The conversation then opened up among the panelists. Perton asked King about “damage control” for false iReports at CNN. King replied that they rely on community policing, which is very effective. In a few instances, however, inaccurate information has been picked up and disseminated by sites like Digg before it could be corrected. Sucherman jumped in to defend iReports and said that one bad incident should not destroy the system. Muller agreed that people spot and correct errors very quickly online.

Perton then asked how readers’ ability to rank and recommend favorite stories affects news prioritization. Sucherman said he originally worried that with such a system, the top headlines would always involve celebrities
like Britney Spears, but that hasn’t been the case. People want to talk about important things like the presidential election and be engaged, he said. And because of that, journalists have recognized the potential resources and talent their readers and audiences provide.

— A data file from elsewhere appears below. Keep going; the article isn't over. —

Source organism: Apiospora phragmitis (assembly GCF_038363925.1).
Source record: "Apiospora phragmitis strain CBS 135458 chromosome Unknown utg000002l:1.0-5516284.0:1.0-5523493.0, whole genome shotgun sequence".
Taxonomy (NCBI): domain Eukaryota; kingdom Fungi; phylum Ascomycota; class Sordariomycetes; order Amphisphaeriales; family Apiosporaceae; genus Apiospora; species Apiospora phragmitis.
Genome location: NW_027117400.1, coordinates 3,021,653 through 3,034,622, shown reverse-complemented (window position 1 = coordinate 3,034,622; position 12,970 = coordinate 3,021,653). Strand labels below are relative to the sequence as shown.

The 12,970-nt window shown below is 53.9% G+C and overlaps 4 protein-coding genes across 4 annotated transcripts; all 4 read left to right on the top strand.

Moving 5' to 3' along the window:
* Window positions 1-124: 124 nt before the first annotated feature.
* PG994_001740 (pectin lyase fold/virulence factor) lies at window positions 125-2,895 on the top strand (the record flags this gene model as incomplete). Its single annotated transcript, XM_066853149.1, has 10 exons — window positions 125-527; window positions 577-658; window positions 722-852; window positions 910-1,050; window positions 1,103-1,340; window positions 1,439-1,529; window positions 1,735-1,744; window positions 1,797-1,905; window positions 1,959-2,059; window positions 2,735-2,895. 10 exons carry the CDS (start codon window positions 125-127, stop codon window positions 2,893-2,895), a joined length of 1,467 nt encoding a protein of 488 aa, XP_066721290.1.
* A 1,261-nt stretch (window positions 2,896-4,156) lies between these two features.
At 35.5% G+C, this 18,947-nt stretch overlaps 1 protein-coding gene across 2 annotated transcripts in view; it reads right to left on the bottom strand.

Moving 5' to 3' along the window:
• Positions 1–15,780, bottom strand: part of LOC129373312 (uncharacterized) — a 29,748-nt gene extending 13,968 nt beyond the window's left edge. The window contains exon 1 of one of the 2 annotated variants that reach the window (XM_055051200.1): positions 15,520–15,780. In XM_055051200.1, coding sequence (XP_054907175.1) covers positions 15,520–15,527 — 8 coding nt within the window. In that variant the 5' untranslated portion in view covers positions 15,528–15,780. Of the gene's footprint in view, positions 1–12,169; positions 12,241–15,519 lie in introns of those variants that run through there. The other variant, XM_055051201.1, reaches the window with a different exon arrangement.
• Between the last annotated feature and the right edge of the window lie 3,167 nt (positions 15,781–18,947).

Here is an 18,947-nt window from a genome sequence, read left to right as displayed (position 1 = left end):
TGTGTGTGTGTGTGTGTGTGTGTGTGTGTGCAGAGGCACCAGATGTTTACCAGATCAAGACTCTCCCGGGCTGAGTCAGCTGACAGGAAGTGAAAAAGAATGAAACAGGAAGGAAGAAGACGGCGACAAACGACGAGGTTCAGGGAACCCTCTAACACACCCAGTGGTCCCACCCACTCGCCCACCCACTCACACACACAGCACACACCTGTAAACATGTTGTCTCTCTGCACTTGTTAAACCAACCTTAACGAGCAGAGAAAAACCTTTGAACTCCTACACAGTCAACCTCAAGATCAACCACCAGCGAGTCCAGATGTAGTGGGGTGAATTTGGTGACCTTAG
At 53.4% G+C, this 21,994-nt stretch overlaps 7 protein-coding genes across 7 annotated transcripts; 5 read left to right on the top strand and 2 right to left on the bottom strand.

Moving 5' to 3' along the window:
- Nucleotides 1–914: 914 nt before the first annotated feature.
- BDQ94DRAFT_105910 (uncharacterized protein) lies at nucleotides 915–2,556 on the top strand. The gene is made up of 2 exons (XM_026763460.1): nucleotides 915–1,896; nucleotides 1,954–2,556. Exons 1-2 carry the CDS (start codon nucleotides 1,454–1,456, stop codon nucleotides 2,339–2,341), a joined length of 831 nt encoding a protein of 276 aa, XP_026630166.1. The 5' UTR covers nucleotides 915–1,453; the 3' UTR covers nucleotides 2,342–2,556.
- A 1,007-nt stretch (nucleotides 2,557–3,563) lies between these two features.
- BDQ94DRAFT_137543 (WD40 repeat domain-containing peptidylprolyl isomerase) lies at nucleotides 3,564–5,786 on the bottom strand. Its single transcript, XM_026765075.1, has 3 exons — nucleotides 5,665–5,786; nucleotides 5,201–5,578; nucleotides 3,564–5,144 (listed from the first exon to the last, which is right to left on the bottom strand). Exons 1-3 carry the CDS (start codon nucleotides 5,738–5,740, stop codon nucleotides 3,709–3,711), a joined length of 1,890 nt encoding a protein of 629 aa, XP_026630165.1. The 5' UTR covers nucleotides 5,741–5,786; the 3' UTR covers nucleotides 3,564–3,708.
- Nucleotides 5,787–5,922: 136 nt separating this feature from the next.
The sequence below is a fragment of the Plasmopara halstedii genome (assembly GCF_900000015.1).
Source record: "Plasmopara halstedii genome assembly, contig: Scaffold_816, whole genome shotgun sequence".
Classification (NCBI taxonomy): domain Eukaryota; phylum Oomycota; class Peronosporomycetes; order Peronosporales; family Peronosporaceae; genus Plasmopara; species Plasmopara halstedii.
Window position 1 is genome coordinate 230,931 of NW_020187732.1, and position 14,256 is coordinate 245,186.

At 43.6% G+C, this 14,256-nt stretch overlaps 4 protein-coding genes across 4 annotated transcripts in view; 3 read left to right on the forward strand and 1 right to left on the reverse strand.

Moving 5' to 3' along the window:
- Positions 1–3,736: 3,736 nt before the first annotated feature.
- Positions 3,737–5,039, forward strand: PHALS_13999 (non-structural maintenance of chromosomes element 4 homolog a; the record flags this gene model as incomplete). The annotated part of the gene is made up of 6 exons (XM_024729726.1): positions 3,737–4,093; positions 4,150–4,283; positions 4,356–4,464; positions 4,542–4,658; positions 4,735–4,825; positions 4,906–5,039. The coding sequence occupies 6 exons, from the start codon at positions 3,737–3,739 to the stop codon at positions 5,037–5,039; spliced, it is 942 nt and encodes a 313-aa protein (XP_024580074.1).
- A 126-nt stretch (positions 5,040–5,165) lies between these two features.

The conference closed by returning to a short discussion of business models for journalism and consumer reporting. All the panelists agreed that it is a difficult time to launch a publication or a career in journalism, especially
one that makes money. Nevertheless, there is a growing demand for reporters that have “grown up” with social media and are well versed in reporting, writing, and a host of multimedia skills from video and sound editing to Web
production. As Sucherman put it, if you don’t mind being in an unsettled and uncertain world, “there has never been a more exciting time to be in this field. Historians will write about this moment.”

 

Curtis Brainard is the editor of The Observatory, CJR's online critique of science and environment reporting. Follow him on Twitter @cbrainard.